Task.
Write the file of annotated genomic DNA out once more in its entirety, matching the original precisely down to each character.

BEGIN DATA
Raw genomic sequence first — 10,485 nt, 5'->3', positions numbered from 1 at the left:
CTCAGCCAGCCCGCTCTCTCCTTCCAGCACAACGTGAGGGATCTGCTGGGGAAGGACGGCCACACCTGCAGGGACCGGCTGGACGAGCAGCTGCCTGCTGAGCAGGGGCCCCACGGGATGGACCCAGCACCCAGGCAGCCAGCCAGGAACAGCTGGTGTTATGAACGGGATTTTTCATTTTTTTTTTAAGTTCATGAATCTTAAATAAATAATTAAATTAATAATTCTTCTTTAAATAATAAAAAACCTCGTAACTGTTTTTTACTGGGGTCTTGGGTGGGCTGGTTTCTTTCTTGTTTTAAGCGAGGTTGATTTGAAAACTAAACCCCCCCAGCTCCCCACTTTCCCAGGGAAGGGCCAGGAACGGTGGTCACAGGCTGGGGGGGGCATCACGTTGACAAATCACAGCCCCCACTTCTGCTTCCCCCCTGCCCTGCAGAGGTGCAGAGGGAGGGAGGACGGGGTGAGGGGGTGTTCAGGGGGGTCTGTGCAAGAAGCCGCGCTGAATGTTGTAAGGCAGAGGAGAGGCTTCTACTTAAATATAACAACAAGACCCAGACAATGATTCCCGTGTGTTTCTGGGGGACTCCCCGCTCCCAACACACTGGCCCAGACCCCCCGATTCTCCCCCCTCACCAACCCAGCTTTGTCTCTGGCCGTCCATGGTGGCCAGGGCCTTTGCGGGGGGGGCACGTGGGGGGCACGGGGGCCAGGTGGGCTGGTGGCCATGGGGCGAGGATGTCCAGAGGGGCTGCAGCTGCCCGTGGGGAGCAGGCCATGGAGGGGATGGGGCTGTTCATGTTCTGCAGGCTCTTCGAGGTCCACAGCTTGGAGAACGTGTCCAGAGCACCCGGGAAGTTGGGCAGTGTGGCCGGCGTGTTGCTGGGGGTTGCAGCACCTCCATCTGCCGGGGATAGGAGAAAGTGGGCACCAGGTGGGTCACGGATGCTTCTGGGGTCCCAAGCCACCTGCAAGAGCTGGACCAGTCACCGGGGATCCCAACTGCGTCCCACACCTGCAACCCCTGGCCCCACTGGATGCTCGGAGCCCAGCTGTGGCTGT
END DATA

Raw genomic sequence first — 10,485 nt, 5'->3', positions numbered from 1 at the left:
CTCAGCCAGCCCGCTCTCTCCTTCCAGCACAACGTGAGGGATCTGCTGGGGAAGGACGGCCACACCTGCAGGGACCGGCTGGACGAGCAGCTGCCTGCTGAGCAGGGGCCCCACGGGATGGACCCAGCACCCAGGCAGCCAGCCAGGAACAGCTGGTGTTATGAACGGGATTTTTCATTTTTTTTTTAAGTTCATGAATCTTAAATAAATAATTAAATTAATAATTCTTCTTTAAATAATAAAAAACCTCGTAACTGTTTTTTACTGGGGTCTTGGGTGGGCTGGTTTCTTTCTTGTTTTAAGCGAGGTTGATTTGAAAACTAAACCCCCCCAGCTCCCCACTTTCCCAGGGAAGGGCCAGGAACGGTGGTCACAGGCTGGGGGGGGCATCACGTTGACAAATCACAGCCCCCACTTCTGCTTCCCCCCTGCCCTGCAGAGGTGCAGAGGGAGGGAGGACGGGGTGAGGGGGTGTTCAGGGGGGTCTGTGCAAGAAGCCGCGCTGAATGTTGTAAGGCAGAGGAGAGGCTTCTACTTAAATATAACAACAAGACCCAGACAATGATTCCCGTGTGTTTCTGGGGGACTCCCCGCTCCCAACACACTGGCCCAGACCCCCCGATTCTCCCCCCTCACCAACCCAGCTTTGTCTCTGGCCGTCCATGGTGGCCAGGGCCTTTGCGGGGGGGGCACGTGGGGGGCACGGGGGCCAGGTGGGCTGGTGGCCATGGGGCGAGGATGTCCAGAGGGGCTGCAGCTGCCCGTGGGGAGCAGGCCATGGAGGGGATGGGGCTGTTCATGTTCTGCAGGCTCTTCGAGGTCCACAGCTTGGAGAACGTGTCCAGAGCACCCGGGAAGTTGGGCAGTGTGGCCGGCGTGTTGCTGGGGGTTGCAGCACCTCCATCTGCCGGGGATAGGAGAAAGTGGGCACCAGGTGGGTCACGGATGCTTCTGGGGTCCCAAGCCACCTGCAAGAGCTGGACCAGTCACCGGGGATCCCAACTGCGTCCCACACCTGCAACCCCTGGCCCCACTGGATGCTCGGAGCCCAGCTGTGGCTGT